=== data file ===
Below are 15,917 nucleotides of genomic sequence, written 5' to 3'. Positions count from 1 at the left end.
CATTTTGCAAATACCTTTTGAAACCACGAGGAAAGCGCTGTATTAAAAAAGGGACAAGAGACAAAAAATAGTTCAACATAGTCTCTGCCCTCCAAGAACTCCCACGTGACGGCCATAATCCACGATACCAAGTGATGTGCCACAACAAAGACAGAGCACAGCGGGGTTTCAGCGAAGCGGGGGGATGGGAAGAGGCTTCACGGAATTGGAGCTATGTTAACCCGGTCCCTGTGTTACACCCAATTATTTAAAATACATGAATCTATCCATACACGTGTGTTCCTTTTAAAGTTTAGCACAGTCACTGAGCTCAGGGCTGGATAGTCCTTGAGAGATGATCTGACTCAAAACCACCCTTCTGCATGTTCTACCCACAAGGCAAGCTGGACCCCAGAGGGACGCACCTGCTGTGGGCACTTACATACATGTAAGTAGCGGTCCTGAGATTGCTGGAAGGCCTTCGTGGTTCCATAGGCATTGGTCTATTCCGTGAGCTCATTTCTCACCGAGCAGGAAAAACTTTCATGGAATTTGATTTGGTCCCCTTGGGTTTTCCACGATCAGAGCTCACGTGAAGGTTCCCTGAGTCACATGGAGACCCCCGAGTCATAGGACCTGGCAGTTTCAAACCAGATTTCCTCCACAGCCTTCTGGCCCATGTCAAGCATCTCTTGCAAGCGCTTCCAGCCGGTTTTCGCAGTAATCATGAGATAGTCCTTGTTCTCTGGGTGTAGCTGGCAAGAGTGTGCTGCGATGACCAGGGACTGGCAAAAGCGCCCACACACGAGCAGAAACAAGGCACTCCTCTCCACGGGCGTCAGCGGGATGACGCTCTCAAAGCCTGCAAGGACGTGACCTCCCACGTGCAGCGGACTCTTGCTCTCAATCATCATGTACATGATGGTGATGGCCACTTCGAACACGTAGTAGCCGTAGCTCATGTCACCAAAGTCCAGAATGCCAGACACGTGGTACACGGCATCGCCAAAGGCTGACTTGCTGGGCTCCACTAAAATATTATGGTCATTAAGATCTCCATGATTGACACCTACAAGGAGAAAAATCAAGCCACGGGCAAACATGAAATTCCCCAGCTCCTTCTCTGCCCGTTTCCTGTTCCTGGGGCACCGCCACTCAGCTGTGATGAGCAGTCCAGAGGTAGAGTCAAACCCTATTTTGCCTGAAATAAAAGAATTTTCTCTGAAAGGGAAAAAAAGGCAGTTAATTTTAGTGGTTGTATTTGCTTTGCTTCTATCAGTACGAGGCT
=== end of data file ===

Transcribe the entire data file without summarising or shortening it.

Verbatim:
Below are 15,917 nucleotides of genomic sequence, written 5' to 3'. Positions count from 1 at the left end.
CATTTTGCAAATACCTTTTGAAACCACGAGGAAAGCGCTGTATTAAAAAAGGGACAAGAGACAAAAAATAGTTCAACATAGTCTCTGCCCTCCAAGAACTCCCACGTGACGGCCATAATCCACGATACCAAGTGATGTGCCACAACAAAGACAGAGCACAGCGGGGTTTCAGCGAAGCGGGGGGATGGGAAGAGGCTTCACGGAATTGGAGCTATGTTAACCCGGTCCCTGTGTTACACCCAATTATTTAAAATACATGAATCTATCCATACACGTGTGTTCCTTTTAAAGTTTAGCACAGTCACTGAGCTCAGGGCTGGATAGTCCTTGAGAGATGATCTGACTCAAAACCACCCTTCTGCATGTTCTACCCACAAGGCAAGCTGGACCCCAGAGGGACGCACCTGCTGTGGGCACTTACATACATGTAAGTAGCGGTCCTGAGATTGCTGGAAGGCCTTCGTGGTTCCATAGGCATTGGTCTATTCCGTGAGCTCATTTCTCACCGAGCAGGAAAAACTTTCATGGAATTTGATTTGGTCCCCTTGGGTTTTCCACGATCAGAGCTCACGTGAAGGTTCCCTGAGTCACATGGAGACCCCCGAGTCATAGGACCTGGCAGTTTCAAACCAGATTTCCTCCACAGCCTTCTGGCCCATGTCAAGCATCTCTTGCAAGCGCTTCCAGCCGGTTTTCGCAGTAATCATGAGATAGTCCTTGTTCTCTGGGTGTAGCTGGCAAGAGTGTGCTGCGATGACCAGGGACTGGCAAAAGCGCCCACACACGAGCAGAAACAAGGCACTCCTCTCCACGGGCGTCAGCGGGATGACGCTCTCAAAGCCTGCAAGGACGTGACCTCCCACGTGCAGCGGACTCTTGCTCTCAATCATCATGTACATGATGGTGATGGCCACTTCGAACACGTAGTAGCCGTAGCTCATGTCACCAAAGTCCAGAATGCCAGACACGTGGTACACGGCATCGCCAAAGGCTGACTTGCTGGGCTCCACTAAAATATTATGGTCATTAAGATCTCCATGATTGACACCTACAAGGAGAAAAATCAAGCCACGGGCAAACATGAAATTCCCCAGCTCCTTCTCTGCCCGTTTCCTGTTCCTGGGGCACCGCCACTCAGCTGTGATGAGCAGTCCAGAGGTAGAGTCAAACCCTATTTTGCCTGAAATAAAAGAATTTTCTCTGAAAGGGAAAAAAAGGCAGTTAATTTTAGTGGTTGTATTTGCTTTGCTTCTATCAGTACGAGGCT